altThe latest high-profile BBC show, ‘Blood, Sweat and Takeaways’, is a series of documentaries looking at how consumerism in the west is leading to poverty and exploitation within the Asian food industries, the first episode focussed on the Indonesian tuna industry. As can be expected with the BBC this show only presents half the debate.
 
It puts across a very tainted view of the situation; it implies that we are demanding cheaper and cheaper food in greater quantities than before. In order for this food to be produced, workers in foreign countries need to be exploited. It hints at a neo-colonialist world where Asian producers are at the beck and call of our demands at whatever human cost.
 
The evidence in the show is worrying, but the arguments are not conclusive. Clearly, hundreds of workers working and sleeping in cramp and hot factory conditions with few breaks is a distressing scene that none of us would envy – and yes, we probably have disassociated the food we eat with its production, but this is not the full story.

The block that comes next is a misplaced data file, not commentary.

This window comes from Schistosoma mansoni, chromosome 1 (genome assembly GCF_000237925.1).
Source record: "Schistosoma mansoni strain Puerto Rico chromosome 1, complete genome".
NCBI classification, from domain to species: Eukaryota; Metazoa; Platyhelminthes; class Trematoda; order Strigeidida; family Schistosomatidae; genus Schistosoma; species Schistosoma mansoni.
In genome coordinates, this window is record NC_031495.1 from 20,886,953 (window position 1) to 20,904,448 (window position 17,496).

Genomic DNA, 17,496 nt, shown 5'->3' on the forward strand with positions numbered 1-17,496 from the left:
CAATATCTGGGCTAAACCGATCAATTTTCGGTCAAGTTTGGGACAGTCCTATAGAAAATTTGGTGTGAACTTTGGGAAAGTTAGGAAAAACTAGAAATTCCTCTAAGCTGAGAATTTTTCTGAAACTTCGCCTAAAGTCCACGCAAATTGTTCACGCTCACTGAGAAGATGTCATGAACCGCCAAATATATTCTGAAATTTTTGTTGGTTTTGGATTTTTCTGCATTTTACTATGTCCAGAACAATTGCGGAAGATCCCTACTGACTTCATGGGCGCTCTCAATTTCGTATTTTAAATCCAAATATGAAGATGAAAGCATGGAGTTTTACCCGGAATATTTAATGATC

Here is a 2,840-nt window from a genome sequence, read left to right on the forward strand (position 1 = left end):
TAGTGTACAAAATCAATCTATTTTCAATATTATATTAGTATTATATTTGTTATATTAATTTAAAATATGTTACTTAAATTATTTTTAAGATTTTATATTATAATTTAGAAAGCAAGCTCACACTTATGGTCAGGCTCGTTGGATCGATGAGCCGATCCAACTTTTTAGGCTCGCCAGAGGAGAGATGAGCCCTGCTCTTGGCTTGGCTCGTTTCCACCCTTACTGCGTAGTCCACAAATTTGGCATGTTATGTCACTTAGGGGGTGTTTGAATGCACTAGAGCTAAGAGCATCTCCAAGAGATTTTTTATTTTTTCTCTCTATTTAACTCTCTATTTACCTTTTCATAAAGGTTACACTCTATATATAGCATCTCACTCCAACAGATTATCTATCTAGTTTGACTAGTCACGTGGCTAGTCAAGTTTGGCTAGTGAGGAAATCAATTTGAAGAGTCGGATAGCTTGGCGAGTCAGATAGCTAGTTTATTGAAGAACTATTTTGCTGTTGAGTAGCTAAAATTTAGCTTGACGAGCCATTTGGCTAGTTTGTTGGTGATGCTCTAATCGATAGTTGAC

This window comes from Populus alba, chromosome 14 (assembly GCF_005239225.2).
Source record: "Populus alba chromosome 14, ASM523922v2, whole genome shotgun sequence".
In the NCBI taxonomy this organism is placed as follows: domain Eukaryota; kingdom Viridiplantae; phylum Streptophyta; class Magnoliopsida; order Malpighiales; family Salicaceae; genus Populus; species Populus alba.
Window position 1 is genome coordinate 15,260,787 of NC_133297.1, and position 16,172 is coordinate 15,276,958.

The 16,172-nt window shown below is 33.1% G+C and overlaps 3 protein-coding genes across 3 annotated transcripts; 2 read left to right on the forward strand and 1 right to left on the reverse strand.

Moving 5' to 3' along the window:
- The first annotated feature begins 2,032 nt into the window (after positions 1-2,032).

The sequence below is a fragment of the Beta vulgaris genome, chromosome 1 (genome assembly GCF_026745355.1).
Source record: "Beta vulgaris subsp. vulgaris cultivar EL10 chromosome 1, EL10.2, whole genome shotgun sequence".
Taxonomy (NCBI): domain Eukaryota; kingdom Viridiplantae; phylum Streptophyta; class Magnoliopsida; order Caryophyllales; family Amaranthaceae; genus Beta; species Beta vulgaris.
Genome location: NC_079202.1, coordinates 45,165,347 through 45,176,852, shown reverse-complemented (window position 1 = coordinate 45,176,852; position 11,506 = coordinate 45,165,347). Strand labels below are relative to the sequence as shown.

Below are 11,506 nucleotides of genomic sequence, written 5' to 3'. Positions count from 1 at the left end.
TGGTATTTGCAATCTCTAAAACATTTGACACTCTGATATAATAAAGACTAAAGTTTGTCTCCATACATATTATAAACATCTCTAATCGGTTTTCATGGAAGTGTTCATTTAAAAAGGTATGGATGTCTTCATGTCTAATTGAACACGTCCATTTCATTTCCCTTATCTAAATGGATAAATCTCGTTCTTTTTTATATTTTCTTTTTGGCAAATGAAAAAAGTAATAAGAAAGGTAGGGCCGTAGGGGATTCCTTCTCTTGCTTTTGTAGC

We need to consider the flip-side to these realities. Supermarkets already only make around 3p profit per tin of tuna they sell. If they were forced to pass any more of this profit onto the producers, the incentive for selling tuna would be severely limited (especially when the opportunity cost of stocking these goods is the sale of much higher-profit foods).  This would result in a decline in the tuna industry and the consequential unemployment of the factory workers.
 
I’m sure after watching the show many would call for a growth in Fair Trade products. As the ASI report ‘Unfair Trade’ has shown this would not be beneficial to the individual producers. Even if in the short run the benefits filtered down to individual workers, the higher prices would encourage more firms to enter the market, artificially forcing prices down further in the long-run.
 
It is easy to blame consumers for these problems, and although our casual spending may have fuelled the rapid development and industrialisation of many foreign industries these jobs would not exist at all were it not for our consumption.